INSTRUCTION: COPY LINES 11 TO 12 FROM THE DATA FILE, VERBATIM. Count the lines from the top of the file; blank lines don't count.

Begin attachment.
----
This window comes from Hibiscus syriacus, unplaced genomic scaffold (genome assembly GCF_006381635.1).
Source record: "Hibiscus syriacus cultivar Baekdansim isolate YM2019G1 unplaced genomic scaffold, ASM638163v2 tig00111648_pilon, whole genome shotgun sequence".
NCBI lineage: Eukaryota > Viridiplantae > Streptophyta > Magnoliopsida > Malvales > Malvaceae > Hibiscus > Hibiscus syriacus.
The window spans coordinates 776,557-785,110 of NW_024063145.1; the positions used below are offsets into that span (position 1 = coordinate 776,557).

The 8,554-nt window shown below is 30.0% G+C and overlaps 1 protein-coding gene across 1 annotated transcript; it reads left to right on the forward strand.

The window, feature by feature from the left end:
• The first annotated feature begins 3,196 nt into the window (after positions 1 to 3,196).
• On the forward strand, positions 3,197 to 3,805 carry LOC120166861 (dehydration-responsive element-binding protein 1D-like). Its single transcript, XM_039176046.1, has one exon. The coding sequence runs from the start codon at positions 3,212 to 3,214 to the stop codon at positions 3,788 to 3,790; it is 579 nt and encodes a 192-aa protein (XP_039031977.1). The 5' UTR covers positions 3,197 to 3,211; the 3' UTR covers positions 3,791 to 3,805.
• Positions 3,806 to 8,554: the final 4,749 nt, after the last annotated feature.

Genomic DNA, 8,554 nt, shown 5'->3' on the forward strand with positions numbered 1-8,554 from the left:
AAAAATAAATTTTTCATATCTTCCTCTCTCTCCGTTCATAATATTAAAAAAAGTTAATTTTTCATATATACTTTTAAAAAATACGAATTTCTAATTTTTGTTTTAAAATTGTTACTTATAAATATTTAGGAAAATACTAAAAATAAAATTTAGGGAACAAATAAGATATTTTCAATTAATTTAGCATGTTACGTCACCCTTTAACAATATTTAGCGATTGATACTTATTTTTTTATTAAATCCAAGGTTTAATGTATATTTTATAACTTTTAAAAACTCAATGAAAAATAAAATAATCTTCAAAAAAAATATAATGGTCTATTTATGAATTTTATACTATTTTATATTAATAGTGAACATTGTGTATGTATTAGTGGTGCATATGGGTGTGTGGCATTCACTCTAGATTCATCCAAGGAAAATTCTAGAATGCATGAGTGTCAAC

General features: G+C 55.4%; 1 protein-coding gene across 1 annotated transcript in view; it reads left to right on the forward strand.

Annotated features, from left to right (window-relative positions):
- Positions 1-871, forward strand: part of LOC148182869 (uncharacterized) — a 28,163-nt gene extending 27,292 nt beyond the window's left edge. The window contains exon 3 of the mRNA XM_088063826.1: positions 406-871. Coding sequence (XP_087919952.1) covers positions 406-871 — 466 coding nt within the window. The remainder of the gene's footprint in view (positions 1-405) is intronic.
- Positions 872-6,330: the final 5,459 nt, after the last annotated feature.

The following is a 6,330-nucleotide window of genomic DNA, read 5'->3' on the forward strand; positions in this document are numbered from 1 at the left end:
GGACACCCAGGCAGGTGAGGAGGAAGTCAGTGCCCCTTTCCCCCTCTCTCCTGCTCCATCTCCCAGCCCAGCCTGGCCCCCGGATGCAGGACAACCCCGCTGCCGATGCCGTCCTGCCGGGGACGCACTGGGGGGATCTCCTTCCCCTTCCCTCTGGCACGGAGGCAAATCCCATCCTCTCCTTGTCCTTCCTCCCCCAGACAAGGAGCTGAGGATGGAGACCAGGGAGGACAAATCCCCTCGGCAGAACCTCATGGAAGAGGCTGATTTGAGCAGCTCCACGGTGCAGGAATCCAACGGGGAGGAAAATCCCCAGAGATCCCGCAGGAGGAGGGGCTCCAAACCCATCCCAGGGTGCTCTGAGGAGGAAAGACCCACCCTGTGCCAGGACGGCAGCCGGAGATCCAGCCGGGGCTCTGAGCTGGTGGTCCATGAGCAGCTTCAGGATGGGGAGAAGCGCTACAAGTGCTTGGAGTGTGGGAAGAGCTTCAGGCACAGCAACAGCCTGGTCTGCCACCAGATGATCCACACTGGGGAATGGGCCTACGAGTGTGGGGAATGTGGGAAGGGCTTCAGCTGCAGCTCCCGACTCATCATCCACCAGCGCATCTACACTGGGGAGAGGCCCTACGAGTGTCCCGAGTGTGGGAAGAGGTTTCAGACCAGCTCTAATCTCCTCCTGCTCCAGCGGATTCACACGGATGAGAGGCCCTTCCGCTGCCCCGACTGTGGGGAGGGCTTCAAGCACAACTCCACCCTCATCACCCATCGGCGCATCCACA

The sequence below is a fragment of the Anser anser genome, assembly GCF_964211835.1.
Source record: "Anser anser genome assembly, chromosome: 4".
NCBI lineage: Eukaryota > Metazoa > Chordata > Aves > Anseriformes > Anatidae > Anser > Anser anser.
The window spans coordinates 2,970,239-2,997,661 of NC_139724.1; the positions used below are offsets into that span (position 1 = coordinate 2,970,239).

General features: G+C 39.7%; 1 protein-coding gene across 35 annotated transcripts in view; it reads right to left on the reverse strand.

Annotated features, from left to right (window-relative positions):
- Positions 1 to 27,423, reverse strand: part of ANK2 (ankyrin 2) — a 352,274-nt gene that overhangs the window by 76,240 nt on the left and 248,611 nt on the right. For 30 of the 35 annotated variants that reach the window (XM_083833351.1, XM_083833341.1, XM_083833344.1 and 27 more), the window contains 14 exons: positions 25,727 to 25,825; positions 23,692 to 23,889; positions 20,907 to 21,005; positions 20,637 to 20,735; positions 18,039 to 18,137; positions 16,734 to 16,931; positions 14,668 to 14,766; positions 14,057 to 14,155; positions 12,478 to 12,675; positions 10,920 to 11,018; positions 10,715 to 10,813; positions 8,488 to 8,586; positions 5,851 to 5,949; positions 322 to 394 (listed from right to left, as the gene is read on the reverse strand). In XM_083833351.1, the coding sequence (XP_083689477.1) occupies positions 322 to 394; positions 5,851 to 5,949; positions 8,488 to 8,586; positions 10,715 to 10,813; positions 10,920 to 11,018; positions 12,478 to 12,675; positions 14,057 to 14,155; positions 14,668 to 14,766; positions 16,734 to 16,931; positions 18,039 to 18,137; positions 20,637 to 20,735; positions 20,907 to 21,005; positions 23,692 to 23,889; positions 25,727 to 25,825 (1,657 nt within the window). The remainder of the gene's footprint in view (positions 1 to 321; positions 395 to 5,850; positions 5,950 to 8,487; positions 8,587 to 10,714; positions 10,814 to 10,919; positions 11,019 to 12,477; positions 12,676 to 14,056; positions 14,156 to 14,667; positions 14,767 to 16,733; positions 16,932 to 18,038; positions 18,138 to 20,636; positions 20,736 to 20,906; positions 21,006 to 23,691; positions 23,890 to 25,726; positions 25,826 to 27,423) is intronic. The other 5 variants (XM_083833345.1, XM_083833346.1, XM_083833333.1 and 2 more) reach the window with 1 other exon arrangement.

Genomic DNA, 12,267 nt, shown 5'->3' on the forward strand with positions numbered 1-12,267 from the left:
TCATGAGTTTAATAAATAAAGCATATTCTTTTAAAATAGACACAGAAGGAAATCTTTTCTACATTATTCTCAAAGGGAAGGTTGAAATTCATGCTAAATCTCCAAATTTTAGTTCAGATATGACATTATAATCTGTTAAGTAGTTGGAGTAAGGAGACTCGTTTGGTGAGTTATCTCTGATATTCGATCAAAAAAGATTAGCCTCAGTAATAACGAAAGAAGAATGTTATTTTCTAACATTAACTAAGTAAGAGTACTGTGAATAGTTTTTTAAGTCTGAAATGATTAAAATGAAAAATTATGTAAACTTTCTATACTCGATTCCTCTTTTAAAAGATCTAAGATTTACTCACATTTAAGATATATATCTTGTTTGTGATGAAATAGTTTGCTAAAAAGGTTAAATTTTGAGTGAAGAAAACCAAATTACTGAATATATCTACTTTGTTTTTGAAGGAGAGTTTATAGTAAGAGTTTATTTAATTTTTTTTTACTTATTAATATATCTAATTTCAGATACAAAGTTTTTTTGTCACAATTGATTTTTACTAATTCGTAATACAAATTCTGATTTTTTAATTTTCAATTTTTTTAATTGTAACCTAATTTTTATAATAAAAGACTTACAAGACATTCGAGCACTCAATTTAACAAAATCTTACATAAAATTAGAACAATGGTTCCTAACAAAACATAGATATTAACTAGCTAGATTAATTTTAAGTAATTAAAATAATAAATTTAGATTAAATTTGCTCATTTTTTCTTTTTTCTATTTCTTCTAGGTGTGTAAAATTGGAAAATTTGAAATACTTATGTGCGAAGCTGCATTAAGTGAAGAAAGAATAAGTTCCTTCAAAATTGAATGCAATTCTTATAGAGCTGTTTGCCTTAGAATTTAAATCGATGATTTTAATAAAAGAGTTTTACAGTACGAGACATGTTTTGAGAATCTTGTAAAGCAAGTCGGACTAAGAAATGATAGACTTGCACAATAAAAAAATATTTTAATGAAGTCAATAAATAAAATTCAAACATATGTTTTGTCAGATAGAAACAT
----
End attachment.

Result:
AAAAATAAATTTTTCATATCTTCCTCTCTCTCCGTTCATAATATTAAAAAAAGTTAATTTTTCATATATACTTTTAAAAAATACGAATTTCTAATTTTTGTTTTAAAATTGTTACTTATAAATATTTAGGAAAATACTAAAAATAAAATTTAGGGAACAAATAAGATATTTTCAATTAATTTAGCATGTTACGTCACCCTTTAACAATATTTAGCGATTGATACTTATTTTTTTATTAAATCCAAGGTTTAATGTATATTTTATAACTTTTAAAAACTCAATGAAAAATAAAATAATCTTCAAAAAAAATATAATGGTCTATTTATGAATTTTATACTATTTTATATTAATAGTGAACATTGTGTATGTATTAGTGGTGCATATGGGTGTGTGGCATTCACTCTAGATTCATCCAAGGAAAATTCTAGAATGCATGAGTGTCAAC

General features: G+C 55.4%; 1 protein-coding gene across 1 annotated transcript in view; it reads left to right on the forward strand.